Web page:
Dr Rowan Williams announced that provinces which had ignored his “pleading” for restraint would be banned from attending official discussions with other Christian denominations and prevented from voting on a key body on doctrine.
He admitted the 80 million-strong Anglican Communion was in a time of “substantial transition” but held back from taking the most serious step of expelling national churches from it.
His action, taken after years of patiently asking both conservatives and liberals to abide by agreed rules, will affect both sides in the dispute over whether the Bible permits openly homosexual clergy.
It has been triggered by the progressive Episcopal Church of the USA, which ordained its first lesbian bishop, the Rt Rev Mary Glasspool, earlier this month.
The Episcopal Church also elected the first openly homosexual bishop in the Communion, the Rt Rev Gene Robinson, in 2003.
But the move will also hit orthodox provinces in the developing world – known as the Global South – that reacted to the liberal innovations in America and Canada by taking conservative American clergy and congregations out of their national churches and giving them roles in Africa and South America.
This has triggered bitter legal battles over the fate of church buildings.
The Anglican provinces found to have broken the “moratoria” - on ordaining homosexual clergy; blessing same-sex unions in church; and making “cross-border interventions” - will soon be sent letters telling them about the proposed punishment for straying from the Communion’s agreed positions.
This will involve them being asked to step down from formal ecumenical dialogues such as those with Orthodox Churches or the Roman Catholic Church, and being denied decision-making powers in the Inter-Anglican Standing Commission on Unity, Faith and Order that handles questions of church doctrine and authority.
The heads of all the national Anglican churches, known as the Primates, will discuss the Archbishop’s plan at their next scheduled meeting in January.
The provinces are also going through a lengthy process of establishing a “covenant” of agreed behaviour and consequences for those who break it.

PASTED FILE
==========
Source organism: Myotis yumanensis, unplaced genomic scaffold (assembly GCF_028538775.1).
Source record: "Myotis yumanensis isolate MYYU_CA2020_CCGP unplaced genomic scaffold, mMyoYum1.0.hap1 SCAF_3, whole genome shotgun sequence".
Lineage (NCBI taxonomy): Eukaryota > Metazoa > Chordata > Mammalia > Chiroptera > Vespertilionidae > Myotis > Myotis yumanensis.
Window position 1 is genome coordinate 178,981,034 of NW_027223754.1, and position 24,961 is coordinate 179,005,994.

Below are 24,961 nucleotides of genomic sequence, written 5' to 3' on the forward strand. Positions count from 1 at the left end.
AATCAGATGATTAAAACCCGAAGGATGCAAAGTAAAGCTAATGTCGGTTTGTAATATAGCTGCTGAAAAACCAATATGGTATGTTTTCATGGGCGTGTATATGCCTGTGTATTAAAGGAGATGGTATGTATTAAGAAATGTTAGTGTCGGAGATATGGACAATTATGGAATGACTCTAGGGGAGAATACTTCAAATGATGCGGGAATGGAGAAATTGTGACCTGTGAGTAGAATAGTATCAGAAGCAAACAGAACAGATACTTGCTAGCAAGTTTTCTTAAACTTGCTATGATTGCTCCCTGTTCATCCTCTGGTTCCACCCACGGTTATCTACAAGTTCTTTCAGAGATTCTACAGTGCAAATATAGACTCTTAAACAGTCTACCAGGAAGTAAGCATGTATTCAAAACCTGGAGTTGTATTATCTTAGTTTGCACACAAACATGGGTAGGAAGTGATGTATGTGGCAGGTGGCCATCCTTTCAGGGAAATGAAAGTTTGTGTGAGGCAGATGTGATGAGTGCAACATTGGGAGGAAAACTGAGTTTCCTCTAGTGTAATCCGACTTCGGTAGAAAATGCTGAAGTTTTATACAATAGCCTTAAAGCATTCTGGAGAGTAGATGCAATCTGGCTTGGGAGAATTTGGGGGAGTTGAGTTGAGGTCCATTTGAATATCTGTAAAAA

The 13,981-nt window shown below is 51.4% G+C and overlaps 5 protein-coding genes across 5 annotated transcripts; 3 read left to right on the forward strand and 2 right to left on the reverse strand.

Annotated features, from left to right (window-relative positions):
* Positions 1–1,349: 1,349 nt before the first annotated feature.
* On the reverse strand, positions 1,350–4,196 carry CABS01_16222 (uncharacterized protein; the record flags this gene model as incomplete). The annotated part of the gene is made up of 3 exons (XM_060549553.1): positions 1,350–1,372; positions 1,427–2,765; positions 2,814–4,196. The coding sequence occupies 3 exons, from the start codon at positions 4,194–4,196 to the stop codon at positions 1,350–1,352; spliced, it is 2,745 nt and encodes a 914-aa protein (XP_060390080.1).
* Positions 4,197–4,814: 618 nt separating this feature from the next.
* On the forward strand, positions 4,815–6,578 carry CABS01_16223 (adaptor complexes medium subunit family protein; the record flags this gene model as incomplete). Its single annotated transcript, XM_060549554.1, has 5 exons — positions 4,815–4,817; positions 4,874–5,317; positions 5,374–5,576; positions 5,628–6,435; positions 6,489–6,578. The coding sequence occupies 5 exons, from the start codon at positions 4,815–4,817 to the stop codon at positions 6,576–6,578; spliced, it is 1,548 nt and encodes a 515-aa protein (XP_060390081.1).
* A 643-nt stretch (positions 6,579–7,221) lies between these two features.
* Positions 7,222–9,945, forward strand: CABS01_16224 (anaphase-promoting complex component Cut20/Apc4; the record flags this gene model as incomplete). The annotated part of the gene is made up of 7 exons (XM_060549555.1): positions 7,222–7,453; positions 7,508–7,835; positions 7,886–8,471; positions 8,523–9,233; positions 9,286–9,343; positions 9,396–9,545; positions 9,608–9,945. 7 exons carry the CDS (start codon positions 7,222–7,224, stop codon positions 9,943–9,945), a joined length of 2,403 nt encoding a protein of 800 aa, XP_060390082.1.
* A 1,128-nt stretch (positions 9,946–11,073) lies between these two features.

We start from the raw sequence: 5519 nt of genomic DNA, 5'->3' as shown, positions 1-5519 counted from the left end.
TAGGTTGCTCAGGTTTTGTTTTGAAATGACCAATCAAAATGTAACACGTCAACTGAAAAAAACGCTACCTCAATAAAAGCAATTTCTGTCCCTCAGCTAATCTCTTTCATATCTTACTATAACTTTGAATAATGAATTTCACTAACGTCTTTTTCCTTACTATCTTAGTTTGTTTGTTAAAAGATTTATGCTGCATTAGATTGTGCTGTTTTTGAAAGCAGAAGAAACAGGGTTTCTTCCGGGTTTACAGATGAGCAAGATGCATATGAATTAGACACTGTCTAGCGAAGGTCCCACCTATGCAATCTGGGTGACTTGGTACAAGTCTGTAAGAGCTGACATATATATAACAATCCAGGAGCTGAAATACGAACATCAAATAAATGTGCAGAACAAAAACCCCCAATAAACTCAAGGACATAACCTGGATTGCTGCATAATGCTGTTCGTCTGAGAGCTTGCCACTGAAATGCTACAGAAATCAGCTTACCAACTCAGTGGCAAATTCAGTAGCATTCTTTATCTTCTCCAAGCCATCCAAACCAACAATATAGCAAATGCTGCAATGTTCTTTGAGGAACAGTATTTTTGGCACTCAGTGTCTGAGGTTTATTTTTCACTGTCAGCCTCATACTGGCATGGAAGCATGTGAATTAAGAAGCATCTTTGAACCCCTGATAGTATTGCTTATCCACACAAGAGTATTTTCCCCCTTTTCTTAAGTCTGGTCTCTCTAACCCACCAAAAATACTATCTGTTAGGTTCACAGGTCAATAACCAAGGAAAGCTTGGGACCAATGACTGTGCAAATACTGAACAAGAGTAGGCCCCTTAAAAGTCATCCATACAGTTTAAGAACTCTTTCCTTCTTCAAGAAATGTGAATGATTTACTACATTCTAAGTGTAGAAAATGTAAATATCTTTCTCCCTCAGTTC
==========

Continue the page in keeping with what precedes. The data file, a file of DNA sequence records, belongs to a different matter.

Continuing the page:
Dr Williams wrote in a Pentecost letter to the Anglican Communion, of which he is the spiritual head: “Our Anglican fellowship continues to experience painful division, and the events of recent months have not brought us nearer to full reconciliation. There are still things being done that the representative bodies of the Communion have repeatedly pleaded should not be done; and this leads to recrimination, confusion and bitterness all round.
“It is clear that the official bodies of The Episcopal Church have felt in conscience that they cannot go along with what has been asked of them by others, and the consecration of Canon Mary Glasspool on May 15 has been a clear sign of this. And despite attempts to clarify the situation, activity across provincial boundaries still continues - equally dictated by what people have felt they must in conscience do.
“I am therefore proposing that, while these tensions remain unresolved, members of such provinces - provinces that have formally, through their Synod or House of Bishops, adopted policies that breach any of the moratoria requested by the Instruments of Communion and recently reaffirmed by the Standing Committee and the Inter-Anglican Standing Commission on Unity, Faith and Order (IASCUFO) - should not be participants in the ecumenical dialogues in which the Communion is formally engaged. I am further proposing that members of such provinces serving on IASCUFO should for the time being have the status only of consultants rather than full members.”
It is the first time the Archbishop has imposed such sanctions on Anglican provinces.
In 2005, Primates called on the Episcopal Church and its Canadian counterpart to "voluntarily withdraw" their representatives from a gathering of the Anglican Consultative Council in Nottingham.
The churches still sent delegations and made presentations but did not officially participate.